BANGALORE (Reuters) - Indian outsourcing companies are shifting some of their operations to China, the Philippines, Vietnam and Kenya in a bid to stay competitive as higher wages, expensive property prices and a rising rupee eat into profits.
Back-office services companies thrive on doing jobs such as taking customer calls, payroll management and accounting at a fraction of the cost for big multinational firms or governments.
But costs in India are climbing on the back of a robust economy that has lured skilled workers to other sectors, forcing companies to look elsewhere to stay in business.
“If I was only in India, probably I would have been worried to death,” said Partha Sarkar, chief executive of HTMT Global Solutions Ltd.
The Bangalore-based back-office services provider used to generate all its revenue from India by providing services to its clients in the United States. But India now accounts for little over half the total, and rapid expansion in the Philippines and Mauritius has helped it offset the impact of a stronger rupee. It plans to enter China and Vietnam soon.
The company sees its 2008 revenue jumping to $150 million from $97 million in the last fiscal year.
“Three years back, I was completely exposed to rupee-dollar,” Sarkar said. “Now it doesn’t worry me. I have diversified my currency and country risk.”
In July, Infosys Technologies, India’s second-largest software services exporter, said it would buy three of Royal Philips Electronics’ back-office services units in Thailand, Poland and India to expand market presence.
The back-office services unit of the third-largest software exporter Wipro Ltd plans to set up two facilities in China to tap growing business opportunities there, its chief executive T.K. Kurien said.
India’s English-speaking workforce, a big factor in winning call-centre jobs, faces competition from countries like Kenya.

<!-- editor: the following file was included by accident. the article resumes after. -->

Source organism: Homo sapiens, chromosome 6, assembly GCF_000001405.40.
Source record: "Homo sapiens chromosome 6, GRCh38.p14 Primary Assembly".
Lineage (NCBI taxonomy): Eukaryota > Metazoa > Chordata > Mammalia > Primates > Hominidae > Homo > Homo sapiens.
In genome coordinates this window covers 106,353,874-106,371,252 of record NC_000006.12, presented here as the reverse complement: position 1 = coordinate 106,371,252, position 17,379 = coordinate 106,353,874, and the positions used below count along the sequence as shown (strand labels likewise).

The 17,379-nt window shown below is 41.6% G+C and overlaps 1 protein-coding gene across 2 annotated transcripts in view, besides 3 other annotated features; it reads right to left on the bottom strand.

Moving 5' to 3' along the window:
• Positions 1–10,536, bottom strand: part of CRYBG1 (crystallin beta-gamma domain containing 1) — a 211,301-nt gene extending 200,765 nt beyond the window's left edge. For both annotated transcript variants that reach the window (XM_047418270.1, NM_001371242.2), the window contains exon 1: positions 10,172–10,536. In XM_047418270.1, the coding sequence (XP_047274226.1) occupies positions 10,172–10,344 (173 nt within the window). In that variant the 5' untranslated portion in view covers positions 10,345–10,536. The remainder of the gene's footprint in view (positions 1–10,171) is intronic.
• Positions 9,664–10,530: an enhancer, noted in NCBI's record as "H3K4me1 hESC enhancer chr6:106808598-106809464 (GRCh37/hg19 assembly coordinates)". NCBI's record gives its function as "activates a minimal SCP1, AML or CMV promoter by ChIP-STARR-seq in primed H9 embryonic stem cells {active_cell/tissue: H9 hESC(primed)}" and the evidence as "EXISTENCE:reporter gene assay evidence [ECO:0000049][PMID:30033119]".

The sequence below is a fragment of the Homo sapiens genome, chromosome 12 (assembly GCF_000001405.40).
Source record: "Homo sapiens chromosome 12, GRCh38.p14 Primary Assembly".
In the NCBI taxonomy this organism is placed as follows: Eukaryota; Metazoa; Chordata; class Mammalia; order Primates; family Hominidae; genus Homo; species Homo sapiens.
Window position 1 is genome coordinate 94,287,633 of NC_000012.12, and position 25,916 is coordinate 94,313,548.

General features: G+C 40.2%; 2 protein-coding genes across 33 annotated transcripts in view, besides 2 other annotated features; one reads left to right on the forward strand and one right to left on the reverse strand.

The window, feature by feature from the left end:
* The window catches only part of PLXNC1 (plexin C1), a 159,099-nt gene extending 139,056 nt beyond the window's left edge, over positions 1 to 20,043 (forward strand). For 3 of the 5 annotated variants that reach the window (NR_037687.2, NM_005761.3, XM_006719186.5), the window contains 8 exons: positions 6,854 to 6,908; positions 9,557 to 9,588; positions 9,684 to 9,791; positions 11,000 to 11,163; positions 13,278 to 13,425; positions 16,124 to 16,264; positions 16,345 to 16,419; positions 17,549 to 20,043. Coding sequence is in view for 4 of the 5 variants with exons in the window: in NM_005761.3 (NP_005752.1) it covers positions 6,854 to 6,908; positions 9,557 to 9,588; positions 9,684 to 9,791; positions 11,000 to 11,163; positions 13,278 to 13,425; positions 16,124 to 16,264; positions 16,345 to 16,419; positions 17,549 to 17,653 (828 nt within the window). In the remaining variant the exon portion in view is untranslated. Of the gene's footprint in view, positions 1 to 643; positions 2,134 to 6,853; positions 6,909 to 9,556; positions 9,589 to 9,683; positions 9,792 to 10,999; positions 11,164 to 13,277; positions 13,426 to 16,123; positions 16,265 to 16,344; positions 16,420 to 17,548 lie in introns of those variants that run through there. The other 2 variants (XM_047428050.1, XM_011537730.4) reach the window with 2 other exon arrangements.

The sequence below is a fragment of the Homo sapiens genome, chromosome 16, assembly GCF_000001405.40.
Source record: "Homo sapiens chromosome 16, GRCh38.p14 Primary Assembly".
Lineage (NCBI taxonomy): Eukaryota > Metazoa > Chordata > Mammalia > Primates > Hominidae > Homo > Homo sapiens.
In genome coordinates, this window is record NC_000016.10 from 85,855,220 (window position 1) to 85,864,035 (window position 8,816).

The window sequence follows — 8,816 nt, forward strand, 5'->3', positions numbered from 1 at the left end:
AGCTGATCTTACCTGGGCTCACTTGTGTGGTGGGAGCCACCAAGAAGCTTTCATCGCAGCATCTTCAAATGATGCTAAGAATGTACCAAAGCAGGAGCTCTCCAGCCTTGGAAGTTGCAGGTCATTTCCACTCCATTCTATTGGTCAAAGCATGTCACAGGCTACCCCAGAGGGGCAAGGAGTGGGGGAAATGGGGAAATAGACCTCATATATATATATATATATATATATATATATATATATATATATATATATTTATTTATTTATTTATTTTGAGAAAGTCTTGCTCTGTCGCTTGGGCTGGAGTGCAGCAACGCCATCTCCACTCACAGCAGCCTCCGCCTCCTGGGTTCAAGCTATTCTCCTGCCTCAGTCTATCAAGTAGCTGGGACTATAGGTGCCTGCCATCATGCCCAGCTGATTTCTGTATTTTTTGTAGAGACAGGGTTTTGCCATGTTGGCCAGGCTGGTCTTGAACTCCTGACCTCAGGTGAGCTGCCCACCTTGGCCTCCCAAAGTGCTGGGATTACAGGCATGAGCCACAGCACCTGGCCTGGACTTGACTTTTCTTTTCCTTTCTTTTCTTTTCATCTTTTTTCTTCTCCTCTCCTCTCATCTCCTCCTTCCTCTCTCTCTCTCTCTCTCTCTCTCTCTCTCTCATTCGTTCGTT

“When compared to India, we are better off in terms of salary and cost per seat, and we have a large pool of Kenyans with clear accents,” said Bitange Ndemo, permanent secretary in Kenya’s Information Ministry.
India’s share in the global back-office services pie will drop to 50 percent in the next 3-5 years from about 60 percent now, according to U.S.-based Tholons Inc, which offers management consultancy for offshoring.
India produces about 2.5 million graduates every year, versus 400,000 in the Philippines, but only about 15 percent are suitable for employment in the outsourcing sector.
U.S.-based outsourcer 24/7 Customer, which has multiple facilities in Asia’s third-largest economy, interviews 5,000 candidates a month in India, but is able to recruit only about 250, Chief Marketing Officer V. Bharathwaj said.
This is pushing up wages rapidly as financial firms from Citigroup and HSBC to Standard Chartered Bank employ thousands at their back-office hubs in India.
Starting wages at 15,000 rupees ($366) a month are still about one-fifth of what their U.S. counterparts earn, but they are rising 10-15 percent a year.
Cost per employee for a back-office firm in Bangalore is almost similar to Manila, but is 20 percent lower in Guangzhou in China and 35 percent cheaper in Ho Chi Minh in Vietnam, said Avinash Vashistha, chief executive of Tholons.
Analysts say that while Vietnam does not have a vast pool of English-speaking manpower, it is a prime destination for non-voice back-office services such as legal and medical transcription, claims processing, and finance and accounting.
Adding to the squeeze is the rupee, Asia’s best performing currency this year, which climbed to a nine-year high of 40.20 against the dollar, up 10 percent since end-2006, while the Philippine peso has gained more than 5 percent.
First Global Securities last month downgraded India’s IT services sector to “underperform”, citing the rupee and wage inflation. Every 1 percent rise in the rupee impacts the services firms’ margins by 30-50 basis points, analysts say.
“Everything is hitting us adversely,” said Kiran Karnik, president of the National Association of Software and Service Companies. “Wages are going up, real estate costs are escalating and on top of that you have the dollar exchange rate going bad.”
India’s back-office services industry, which earned $8.4 billion in exports in the year to March, is also being lured by tax breaks, infrastructure improvements and investment perks offered by China and the Philippines, he said.
The industry is also anxiously watching for any ripple effect from the U.S. subprime mortgage crisis, with some smaller firms feeling the pinch as U.S. companies trim spending on services.
However, Infosys’ outsourcing unit sees an opportunity here, reckoning that the need to cut costs would be even more prevalent in an economic downturn, potentially boosting business.
Additional reporting by Helen Nyambura-Mwaura in NAIROBI and Rosemarie Francisco in MANILA
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